Funding for game-changing tech which could destroy cancers and predict disease

A multi-million pound investment in potential breakthrough medical devices has been announced by the government, with the aim of saving lives.

As part of a £10 million funding package for boosting access to medical technology, eight innovative tech companies will be supported to bring their devices to market. It could help transform the way we treat some of the biggest causes of death and disability in the UK.

One device, by HistoSonics, aims to identify and destroy liver cancer tumours using focused ultrasound waves. These waves break down tumours without damaging healthy tissue, offering a safer alternative to radiotherapy and other high intensity treatments. It could improve quality of life for many patients going through treatment – reducing hospital visits, post procedure complications, and making pain management easier.

Another company is developing a blood test for Alzheimer’s Disease which means patients could be identified and treated earlier. Roche Diagnostics has developed the Amyloid Plasma Panel – a blood test which could help clinicians decide if patients with cognitive impairment should undergo tests or imaging to confirm Alzheimer’s Disease.

A portable blood test, from Upfront Diagnostics, could also help paramedics identify stroke patients more quickly. Currently, ambulance workers can’t recognise a patient with a blood clot blocking the flow of blood and oxygen to their brain, who would require urgent treatment at stroke centres rather than local hospitals.

The blood test could help them recognise these cases on the spot – so patients could be taken to a comprehensive stroke centre for immediate, vital treatment. It could mean thousands are spared long-term disability and the associated care costs, while reducing pressure on A&E departments nationwide.

The announcement is part of the government’s long-term plan to ensure the NHS and its patients can get quicker access to new groundbreaking technologies. It follows the unveiling of a blueprint for boosting NHS medtech and turning innovation into real benefits for society last year.

Health Minister Andrew Stephenson said: "NHS staff need access to the latest technology to deliver the highest quality care for patients and cut waiting lists – one of our top five priorities. 

"These cutting-edge technologies could help thousands of patients with a range of conditions, including cancer, stroke, and Alzheimer’s, while easing pressure on our hospitals and reducing healthcare inequalities.

"Our investment in these pioneering companies is part of our long-term plan for a faster, simpler and fairer health care system, and demonstrates our clear commitment to ensuring the UK is the most innovative economy in the world."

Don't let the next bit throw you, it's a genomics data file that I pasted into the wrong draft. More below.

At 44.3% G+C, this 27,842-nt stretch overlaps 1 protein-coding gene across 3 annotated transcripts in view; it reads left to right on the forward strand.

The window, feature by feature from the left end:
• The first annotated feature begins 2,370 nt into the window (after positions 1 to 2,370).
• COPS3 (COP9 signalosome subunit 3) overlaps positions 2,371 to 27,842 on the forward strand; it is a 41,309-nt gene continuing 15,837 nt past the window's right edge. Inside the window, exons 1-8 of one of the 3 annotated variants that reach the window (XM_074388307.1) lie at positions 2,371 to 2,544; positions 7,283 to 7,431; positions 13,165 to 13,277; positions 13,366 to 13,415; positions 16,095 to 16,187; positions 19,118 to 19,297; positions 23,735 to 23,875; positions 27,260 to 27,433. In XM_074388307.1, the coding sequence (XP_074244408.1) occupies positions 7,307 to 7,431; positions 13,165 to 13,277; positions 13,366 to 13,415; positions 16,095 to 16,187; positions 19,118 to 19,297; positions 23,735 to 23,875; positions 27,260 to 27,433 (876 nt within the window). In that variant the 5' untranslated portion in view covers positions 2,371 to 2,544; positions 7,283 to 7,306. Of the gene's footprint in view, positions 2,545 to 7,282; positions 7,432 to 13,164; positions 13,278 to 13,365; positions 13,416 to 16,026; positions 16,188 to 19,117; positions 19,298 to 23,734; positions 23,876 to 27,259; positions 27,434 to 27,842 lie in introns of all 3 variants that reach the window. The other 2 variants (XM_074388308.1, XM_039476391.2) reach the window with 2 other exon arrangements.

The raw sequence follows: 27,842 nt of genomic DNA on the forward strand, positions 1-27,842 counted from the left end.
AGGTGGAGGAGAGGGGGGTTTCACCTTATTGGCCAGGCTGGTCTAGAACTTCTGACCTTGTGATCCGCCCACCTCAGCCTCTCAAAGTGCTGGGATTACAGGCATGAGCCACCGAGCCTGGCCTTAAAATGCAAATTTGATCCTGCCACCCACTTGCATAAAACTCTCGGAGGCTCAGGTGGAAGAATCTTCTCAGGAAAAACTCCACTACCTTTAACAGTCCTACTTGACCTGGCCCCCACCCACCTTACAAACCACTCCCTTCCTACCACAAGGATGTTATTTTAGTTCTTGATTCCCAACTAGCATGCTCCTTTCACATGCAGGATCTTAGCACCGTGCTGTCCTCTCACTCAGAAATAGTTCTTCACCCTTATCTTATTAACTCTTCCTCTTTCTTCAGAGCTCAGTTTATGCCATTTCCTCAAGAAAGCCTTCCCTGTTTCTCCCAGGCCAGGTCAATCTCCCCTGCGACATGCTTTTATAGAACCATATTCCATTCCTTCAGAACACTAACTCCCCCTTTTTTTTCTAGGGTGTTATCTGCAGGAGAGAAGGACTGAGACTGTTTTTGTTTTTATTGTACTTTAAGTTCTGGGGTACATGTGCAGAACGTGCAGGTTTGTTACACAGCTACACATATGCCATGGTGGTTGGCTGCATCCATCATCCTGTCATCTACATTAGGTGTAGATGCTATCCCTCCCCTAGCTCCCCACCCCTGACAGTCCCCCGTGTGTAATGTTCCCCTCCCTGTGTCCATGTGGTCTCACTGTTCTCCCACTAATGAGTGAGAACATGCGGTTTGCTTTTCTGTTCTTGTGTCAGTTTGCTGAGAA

Dr. Marc Bailey, Medicines and Healthcare products Regulatory Agency Chief Science and Innovation Officer, said: "We are very excited to announce the final eight selected technologies in the new IDAP pilot scheme. This is designed to explore how support from the regulator, UK health technology organisations and NHS bodies can accelerate the development of transformative medical devices from their initial proof of concept through to uptake in the NHS.

"The pilot criteria prioritises patient need in all aspects of decision-making and, by supporting innovative medical technologies, will ease pressure on the healthcare system. Most important, it’s an initiative which could be life-changing for many patients. We are committed to being a regulator that establishes the UK as a centre of medical innovation and look forward to working with the wider healthcare system to achieve this."

The funding is part of a new programme called The Innovative Devices Access Pathway (IDAP), which aims to bring state-of-the-art technologies and solutions to the forefront of the NHS. Currently in the pilot stage, the funding will be used to test the new technologies for use on a large scale as quickly as possible.

The government is investing £10 million in the pilot as part of a wider programme of work to accelerate access to medical technology. The programme is run by the Medicines and Healthcare products Regulatory Agency (MHRA), The National Institute for Health and Care Excellence (NICE), NHS England, Health Technology Wales, and Scottish Health Technology Group. They will be providing tailored, intensive advice on regulatory approval, health tech assessments and access to the NHS.

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